Here is a little press review mostly around Oracle technologies and Solaris in particular, and a little lot more:
In this article, we'll have a closer look at virtual networking. Basic connectivity as we've seen it in the first, simple example, is easy enough. But there are numerous options for the virtual switches and virtual network ports, which we will discuss in more detail now. In this section, we will concentrate on virtual networking - the capabilities of virtual switches and virtual network ports - only. Other options involving hardware assignment or redundancy will be covered in separate sections later on.
One question that frequently comes up is "which types of domain should I use to run applications?" There used to be a simple answer in most cases: "only run applications in guest domains", but enhancements to T-series servers, Oracle VM Server for SPARC and the advent of SPARC SuperCluster have made this question more interesting and worth qualifying differently. This article reviews the relevant concepts and provides suggestions on where to deploy applications in a logical domains environment.
Finally, I got the invite to join the Power Champions. Three days of news and information before today's announcements . It has been quite an experience - finally hearing the news directly from the developers, project managers, etc. rather than only reading several stack of slides.
Adds Unique Oracle Database Support, Extends Cloud Infrastructure Capabilities and Delivers New Security and Compliance Features for Highly Available Enterprise Application Deployments.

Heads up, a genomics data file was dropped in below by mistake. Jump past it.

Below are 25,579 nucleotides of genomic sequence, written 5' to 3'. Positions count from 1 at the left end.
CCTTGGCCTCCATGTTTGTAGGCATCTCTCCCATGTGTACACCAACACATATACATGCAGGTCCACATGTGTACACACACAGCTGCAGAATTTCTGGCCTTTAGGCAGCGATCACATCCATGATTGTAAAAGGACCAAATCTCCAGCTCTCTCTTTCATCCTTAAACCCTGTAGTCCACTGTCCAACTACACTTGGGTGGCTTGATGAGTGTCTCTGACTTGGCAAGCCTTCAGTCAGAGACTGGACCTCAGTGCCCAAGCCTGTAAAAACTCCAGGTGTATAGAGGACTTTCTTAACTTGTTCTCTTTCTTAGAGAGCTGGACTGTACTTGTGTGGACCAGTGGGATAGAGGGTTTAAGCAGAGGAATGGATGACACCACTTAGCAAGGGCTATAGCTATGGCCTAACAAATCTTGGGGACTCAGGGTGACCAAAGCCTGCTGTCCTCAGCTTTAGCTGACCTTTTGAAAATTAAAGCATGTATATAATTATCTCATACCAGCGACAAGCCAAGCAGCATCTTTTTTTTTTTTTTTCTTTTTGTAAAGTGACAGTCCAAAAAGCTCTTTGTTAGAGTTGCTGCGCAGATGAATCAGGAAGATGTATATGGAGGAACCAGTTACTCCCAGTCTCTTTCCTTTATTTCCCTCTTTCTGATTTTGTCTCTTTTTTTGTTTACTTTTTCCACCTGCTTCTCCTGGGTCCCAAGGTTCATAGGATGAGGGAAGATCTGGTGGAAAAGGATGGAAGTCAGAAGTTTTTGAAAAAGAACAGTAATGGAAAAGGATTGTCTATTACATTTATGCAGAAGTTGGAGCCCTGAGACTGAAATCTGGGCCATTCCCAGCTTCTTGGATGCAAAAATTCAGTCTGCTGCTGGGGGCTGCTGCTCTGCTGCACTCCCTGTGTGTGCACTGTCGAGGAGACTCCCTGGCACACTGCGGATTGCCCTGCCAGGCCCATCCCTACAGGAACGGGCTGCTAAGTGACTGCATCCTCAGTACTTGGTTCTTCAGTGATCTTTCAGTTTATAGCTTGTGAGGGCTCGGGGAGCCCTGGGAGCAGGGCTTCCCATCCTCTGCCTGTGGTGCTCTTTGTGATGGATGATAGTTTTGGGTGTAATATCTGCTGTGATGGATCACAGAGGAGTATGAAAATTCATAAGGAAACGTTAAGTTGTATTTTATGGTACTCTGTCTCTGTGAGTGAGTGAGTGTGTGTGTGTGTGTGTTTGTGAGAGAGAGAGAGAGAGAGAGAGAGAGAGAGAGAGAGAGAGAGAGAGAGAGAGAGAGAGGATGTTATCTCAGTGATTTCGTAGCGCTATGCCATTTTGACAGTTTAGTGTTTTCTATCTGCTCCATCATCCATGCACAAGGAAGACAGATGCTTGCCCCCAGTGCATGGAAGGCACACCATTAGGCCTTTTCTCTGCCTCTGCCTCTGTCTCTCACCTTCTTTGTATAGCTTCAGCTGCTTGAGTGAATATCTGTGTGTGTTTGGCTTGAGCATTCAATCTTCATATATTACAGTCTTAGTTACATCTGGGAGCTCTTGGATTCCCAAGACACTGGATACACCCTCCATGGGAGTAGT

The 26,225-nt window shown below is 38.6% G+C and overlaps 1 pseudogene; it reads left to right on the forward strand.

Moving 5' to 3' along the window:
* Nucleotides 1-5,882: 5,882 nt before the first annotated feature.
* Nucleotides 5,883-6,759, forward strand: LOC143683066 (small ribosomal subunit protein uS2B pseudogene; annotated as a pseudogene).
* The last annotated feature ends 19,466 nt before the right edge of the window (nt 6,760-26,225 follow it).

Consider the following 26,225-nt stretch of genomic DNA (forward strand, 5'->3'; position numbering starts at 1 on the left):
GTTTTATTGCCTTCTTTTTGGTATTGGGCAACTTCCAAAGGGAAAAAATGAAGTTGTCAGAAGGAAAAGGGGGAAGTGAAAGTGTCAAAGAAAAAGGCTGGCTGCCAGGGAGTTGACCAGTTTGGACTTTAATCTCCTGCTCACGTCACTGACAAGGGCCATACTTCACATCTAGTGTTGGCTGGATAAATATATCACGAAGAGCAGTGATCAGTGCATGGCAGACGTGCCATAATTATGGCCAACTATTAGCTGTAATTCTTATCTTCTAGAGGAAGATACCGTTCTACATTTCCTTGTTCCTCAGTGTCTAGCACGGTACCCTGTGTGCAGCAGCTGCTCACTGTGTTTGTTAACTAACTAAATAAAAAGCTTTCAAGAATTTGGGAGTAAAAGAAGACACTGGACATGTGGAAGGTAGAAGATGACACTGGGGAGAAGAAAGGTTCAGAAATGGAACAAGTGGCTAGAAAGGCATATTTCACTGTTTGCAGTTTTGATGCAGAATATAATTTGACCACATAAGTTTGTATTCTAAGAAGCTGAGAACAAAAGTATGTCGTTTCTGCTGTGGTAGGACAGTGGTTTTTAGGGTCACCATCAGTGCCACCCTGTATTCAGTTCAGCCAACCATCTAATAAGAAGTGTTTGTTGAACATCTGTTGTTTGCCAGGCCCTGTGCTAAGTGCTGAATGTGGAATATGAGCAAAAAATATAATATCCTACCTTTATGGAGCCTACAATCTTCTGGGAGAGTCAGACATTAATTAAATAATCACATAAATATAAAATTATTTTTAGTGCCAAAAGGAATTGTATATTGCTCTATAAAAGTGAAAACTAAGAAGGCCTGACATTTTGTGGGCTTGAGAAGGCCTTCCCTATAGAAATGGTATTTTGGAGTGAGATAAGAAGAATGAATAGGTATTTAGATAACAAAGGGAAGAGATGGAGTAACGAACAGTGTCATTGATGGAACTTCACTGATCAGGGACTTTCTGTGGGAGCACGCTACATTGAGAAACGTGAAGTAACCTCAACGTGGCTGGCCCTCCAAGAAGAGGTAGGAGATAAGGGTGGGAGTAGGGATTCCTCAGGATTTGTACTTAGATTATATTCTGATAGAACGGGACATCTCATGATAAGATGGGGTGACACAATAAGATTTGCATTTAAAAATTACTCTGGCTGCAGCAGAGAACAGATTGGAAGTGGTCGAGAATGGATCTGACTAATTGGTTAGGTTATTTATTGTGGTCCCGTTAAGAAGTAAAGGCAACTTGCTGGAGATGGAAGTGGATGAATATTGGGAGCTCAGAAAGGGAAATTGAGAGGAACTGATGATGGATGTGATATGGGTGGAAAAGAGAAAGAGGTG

This document highlights some of the many changes that have occurred since the introduction of Oracle Solaris 11 11/11. It should be read in conjunction with the release notes and documentation for the product.
I thought it might be a good idea to put together a post about some of the IPS changes that appear in Solaris 11.1. To make it more of a challenge, everything I’m going to talk about here, begins with the letter ‘P’.
The application was throughoutly instrumented by means of something i will call "middleware" and so the customer thought he was able to see how long a job on the system took and how much CPU was used.
However the numbers were strange: High throughput, short time to complete the job, however the CPU time used for a job looked strange. Something in there was something wrong with the CPU times. Just a guess. A feeling. Not really knowing.